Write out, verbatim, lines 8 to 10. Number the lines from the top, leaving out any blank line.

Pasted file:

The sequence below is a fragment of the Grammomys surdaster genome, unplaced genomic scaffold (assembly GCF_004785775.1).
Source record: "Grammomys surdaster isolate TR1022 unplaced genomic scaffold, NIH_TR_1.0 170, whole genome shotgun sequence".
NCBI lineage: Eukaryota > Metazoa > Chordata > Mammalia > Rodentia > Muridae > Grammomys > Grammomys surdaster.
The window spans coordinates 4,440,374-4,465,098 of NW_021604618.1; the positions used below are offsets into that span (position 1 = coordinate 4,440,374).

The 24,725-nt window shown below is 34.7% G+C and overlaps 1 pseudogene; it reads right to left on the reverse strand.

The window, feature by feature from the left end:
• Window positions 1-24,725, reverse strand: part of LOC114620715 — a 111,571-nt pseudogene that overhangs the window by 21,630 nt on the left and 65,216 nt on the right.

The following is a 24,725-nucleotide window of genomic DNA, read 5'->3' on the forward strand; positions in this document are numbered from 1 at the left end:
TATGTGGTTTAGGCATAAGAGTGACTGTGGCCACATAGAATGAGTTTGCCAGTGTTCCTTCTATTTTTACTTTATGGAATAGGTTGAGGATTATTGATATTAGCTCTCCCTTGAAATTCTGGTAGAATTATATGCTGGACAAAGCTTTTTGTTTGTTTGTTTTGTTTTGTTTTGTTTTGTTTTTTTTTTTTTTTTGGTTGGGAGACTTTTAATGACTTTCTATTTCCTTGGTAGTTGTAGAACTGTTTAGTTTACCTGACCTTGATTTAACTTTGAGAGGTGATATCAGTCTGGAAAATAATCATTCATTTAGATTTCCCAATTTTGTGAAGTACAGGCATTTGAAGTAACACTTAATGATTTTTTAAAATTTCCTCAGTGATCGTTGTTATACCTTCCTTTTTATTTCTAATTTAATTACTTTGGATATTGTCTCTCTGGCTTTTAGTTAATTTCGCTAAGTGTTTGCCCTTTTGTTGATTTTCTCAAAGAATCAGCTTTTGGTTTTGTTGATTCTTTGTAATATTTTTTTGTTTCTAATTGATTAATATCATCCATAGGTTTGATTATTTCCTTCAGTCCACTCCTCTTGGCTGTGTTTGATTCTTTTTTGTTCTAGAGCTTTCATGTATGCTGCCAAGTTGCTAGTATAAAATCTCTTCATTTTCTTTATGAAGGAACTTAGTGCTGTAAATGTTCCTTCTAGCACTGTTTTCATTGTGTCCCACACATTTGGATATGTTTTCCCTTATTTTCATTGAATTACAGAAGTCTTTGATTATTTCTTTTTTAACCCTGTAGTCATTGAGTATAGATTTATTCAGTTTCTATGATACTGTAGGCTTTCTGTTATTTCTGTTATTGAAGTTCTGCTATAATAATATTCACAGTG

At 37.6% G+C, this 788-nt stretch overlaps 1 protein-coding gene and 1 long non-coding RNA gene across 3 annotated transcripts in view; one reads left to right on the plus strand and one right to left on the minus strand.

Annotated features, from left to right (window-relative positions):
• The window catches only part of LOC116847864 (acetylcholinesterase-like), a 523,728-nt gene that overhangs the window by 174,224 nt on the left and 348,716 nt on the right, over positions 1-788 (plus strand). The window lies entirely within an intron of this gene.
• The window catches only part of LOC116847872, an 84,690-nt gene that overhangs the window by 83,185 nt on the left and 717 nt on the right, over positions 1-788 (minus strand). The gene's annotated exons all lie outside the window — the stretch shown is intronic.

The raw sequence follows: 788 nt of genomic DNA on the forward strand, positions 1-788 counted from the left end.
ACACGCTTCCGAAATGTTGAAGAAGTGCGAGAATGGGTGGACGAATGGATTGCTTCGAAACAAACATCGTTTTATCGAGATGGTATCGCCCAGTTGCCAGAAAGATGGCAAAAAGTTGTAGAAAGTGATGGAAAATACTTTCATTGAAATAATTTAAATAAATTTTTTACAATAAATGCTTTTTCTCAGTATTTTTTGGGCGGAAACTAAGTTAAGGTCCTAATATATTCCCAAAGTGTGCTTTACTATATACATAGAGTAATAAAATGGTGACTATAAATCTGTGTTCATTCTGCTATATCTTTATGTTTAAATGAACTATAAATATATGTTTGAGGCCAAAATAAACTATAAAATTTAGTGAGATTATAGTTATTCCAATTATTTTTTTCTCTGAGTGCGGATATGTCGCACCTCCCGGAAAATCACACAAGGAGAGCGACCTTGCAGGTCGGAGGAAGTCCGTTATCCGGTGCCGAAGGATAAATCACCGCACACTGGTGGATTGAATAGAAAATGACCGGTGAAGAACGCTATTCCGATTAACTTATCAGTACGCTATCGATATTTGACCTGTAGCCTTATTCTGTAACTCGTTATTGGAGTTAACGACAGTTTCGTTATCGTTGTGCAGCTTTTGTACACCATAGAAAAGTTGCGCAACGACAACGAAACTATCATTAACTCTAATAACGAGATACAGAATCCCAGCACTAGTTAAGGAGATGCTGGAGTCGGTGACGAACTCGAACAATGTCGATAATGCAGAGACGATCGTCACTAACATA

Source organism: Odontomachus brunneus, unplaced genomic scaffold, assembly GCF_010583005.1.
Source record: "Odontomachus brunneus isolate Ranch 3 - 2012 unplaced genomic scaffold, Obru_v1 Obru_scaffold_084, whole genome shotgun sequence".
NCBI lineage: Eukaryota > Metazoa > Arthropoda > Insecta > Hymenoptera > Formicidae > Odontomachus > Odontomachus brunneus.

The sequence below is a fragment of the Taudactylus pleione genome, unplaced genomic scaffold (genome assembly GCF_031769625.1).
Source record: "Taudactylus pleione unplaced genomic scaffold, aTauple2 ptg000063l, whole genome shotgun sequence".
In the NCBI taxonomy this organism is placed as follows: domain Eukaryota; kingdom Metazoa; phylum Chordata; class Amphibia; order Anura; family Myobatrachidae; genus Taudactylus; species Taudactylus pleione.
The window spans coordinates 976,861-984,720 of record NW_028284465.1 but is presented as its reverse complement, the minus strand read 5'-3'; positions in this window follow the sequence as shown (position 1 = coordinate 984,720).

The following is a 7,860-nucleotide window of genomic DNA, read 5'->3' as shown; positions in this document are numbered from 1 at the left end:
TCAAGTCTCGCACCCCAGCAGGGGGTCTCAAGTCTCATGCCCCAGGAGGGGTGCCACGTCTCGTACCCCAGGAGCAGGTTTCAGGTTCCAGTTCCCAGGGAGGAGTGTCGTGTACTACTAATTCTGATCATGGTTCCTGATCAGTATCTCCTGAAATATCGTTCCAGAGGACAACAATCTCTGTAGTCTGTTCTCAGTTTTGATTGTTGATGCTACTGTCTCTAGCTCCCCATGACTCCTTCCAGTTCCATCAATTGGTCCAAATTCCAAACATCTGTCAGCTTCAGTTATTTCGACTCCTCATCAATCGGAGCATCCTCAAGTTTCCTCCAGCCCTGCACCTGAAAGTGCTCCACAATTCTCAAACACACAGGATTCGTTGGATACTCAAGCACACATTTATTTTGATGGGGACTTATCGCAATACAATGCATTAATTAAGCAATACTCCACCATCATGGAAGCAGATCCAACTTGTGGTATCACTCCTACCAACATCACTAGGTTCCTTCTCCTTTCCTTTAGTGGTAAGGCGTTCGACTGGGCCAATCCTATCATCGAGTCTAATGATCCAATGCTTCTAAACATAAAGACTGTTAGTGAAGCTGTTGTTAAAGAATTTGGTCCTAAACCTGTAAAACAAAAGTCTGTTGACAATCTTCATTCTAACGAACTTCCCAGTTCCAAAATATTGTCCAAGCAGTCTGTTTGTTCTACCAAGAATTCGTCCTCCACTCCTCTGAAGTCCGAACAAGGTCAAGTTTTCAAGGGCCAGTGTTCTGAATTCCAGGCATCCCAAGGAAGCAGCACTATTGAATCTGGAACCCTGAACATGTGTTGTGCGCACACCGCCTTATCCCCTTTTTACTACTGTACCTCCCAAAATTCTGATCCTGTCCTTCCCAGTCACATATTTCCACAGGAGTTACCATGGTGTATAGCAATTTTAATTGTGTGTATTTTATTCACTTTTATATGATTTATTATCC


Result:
The following is a 24,725-nucleotide window of genomic DNA, read 5'->3' on the forward strand; positions in this document are numbered from 1 at the left end:
TATGTGGTTTAGGCATAAGAGTGACTGTGGCCACATAGAATGAGTTTGCCAGTGTTCCTTCTATTTTTACTTTATGGAATAGGTTGAGGATTATTGATATTAGCTCTCCCTTGAAATTCTGGTAGAATTATATGCTGGACAAAGCTTTTTGTTTGTTTGTTTTGTTTTGTTTTGTTTTGTTTTTTTTTTTTTTTTGGTTGGGAGACTTTTAATGACTTTCTATTTCCTTGGTAGTTGTAGAACTGTTTAGTTTACCTGACCTTGATTTAACTTTGAGAGGTGATATCAGTCTGGAAAATAATCATTCATTTAGATTTCCCAATTTTGTGAAGTACAGGCATTTGAAGTAACACTTAATGATTTTTTAAAATTTCCTCAGTGATCGTTGTTATACCTTCCTTTTTATTTCTAATTTAATTACTTTGGATATTGTCTCTCTGGCTTTTAGTTAATTTCGCTAAGTGTTTGCCCTTTTGTTGATTTTCTCAAAGAATCAGCTTTTGGTTTTGTTGATTCTTTGTAATATTTTTTTGTTTCTAATTGATTAATATCATCCATAGGTTTGATTATTTCCTTCAGTCCACTCCTCTTGGCTGTGTTTGATTCTTTTTTGTTCTAGAGCTTTCATGTATGCTGCCAAGTTGCTAGTATAAAATCTCTTCATTTTCTTTATGAAGGAACTTAGTGCTGTAAATGTTCCTTCTAGCACTGTTTTCATTGTGTCCCACACATTTGGATATGTTTTCCCTTATTTTCATTGAATTACAGAAGTCTTTGATTATTTCTTTTTTAACCCTGTAGTCATTGAGTATAGATTTATTCAGTTTCTATGATACTGTAGGCTTTCTGTTATTTCTGTTATTGAAGTTCTGCTATAATAATATTCACAGTG

At 37.6% G+C, this 788-nt stretch overlaps 1 protein-coding gene and 1 long non-coding RNA gene across 3 annotated transcripts in view; one reads left to right on the plus strand and one right to left on the minus strand.